In austere, starkly divisive remarks, President Trump on Thursday said he would create a commission to promote "patriotic education" and announced the creation of a grant to develop a "pro-American curriculum." The move is largely political — a reaction to a growing push by some academics for schools to teach an American history that better acknowledges slavery and systemic racism.
In the speech, Trump decried what he said was a "twisted web of lies" being taught in U.S. classrooms about systemic racism in America, calling it "a form of child abuse." He reprised themes from a speech he gave in July at Mount Rushmore.
"Teaching this horrible doctrine to our children is a form of child abuse, the truest sense," Trump said. "For many years now, the radicals have mistaken Americans' silence for weakness. They're wrong. There is no more powerful force than a parent's love for their children. And patriotic moms and dads are going to demand that their children are no longer fed hateful lies about this country."
The federal government does not have jurisdiction over school curriculum.
Trump decried "a radical movement" working against telling a more flattering version of U.S. history as Democrats' efforts to smear the country for political gain.
The president's remarks reflect a growing outcry among Republicans against recent moves to tell a more evenhanded version of the nation's history, including its early foundational reliance on slave labor and the longtime disenfranchisement of and systemic racism against racial minorities.
In particular, Republicans have taken offense to The New York Times' Pulitzer Prize-winning "1619 Project," which detailed the country's history from when the first enslaved Africans were brought to America's shores.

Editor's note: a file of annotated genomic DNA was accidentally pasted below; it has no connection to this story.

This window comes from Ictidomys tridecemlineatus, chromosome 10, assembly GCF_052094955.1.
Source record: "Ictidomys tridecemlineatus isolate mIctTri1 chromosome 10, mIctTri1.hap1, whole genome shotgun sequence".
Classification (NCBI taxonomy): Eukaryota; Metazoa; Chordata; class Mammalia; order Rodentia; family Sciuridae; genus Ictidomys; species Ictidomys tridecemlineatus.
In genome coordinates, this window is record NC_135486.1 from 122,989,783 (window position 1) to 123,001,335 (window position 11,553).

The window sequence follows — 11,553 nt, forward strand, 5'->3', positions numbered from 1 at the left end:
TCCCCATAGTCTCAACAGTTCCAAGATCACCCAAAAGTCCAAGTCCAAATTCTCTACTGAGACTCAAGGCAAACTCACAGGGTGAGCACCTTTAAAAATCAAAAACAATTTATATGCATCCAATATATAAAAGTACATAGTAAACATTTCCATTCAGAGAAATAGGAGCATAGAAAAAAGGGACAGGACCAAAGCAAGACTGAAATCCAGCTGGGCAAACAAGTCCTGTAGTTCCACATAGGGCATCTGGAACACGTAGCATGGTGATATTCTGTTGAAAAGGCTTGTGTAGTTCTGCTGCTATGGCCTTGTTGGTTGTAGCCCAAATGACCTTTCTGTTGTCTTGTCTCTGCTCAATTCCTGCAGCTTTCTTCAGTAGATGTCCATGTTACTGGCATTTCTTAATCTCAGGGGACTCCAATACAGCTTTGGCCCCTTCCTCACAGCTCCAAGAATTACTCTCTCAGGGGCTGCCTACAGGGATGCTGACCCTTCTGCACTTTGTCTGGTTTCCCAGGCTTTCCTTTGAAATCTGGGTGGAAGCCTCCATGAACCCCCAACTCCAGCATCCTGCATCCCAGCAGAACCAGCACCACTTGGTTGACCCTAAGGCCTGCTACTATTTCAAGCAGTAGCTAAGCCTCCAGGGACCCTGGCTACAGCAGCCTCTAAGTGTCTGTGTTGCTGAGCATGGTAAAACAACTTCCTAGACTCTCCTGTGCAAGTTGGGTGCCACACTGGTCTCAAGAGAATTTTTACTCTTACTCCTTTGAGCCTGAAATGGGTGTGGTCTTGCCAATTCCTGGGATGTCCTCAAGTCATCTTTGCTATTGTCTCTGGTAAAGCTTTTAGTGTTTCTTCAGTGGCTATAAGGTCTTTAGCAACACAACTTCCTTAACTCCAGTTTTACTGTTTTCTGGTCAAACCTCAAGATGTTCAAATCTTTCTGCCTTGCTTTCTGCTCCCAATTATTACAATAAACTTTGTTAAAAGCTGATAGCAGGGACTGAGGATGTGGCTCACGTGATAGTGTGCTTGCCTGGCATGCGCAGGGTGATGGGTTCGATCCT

"Critical race theory, the 1619 Project, and the crusade against American history is toxic propaganda, ideological poison that, if not removed, will dissolve the civic bonds that tie us together. It will destroy our country," the president said Thursday.
Trump said schools need to focus instead on "the legacy of 1776," when American Colonies declared independence from Great Britain. The newly formed committee, Trump said, will be called the "1776 Commission" — a further dig at The Times' project.
"American parents are not going to accept indoctrination in our schools, cancel culture at work or the repression of traditional faith, culture and values in the public square," Trump said.
Trump blamed "the left," aided by the media and unnamed corporations, for "a vicious and violent assault on law enforcement" and said violent protests in recent months "are the direct result of decades of left-wing indoctrination in our schools."
In a shot at his Democratic challenger, former Vice President Joe Biden, Trump said he would add a statue of Caesar Rodney to the National Garden of American Heroes park — a proposal he first made in his Mount Rushmore speech.
A statue of Rodney, a slave owner who signed the Declaration of Independence, was removed from Wilmington, Del., this summer amid protests against police brutality and systemic racism. Trump criticized Biden for not speaking out about it.
Statues paying homage to the Confederacy and other slave owners and racists have been among the most divisive issues in Trump's ongoing culture war against Democrats.
Following his remarks, the phrases "Trump Youth" and "Hitler Youth" trended on Twitter, with some likening the president's new education project to the indoctrination of young people in Nazi Germany.
Roberta Rampton contributed to this report.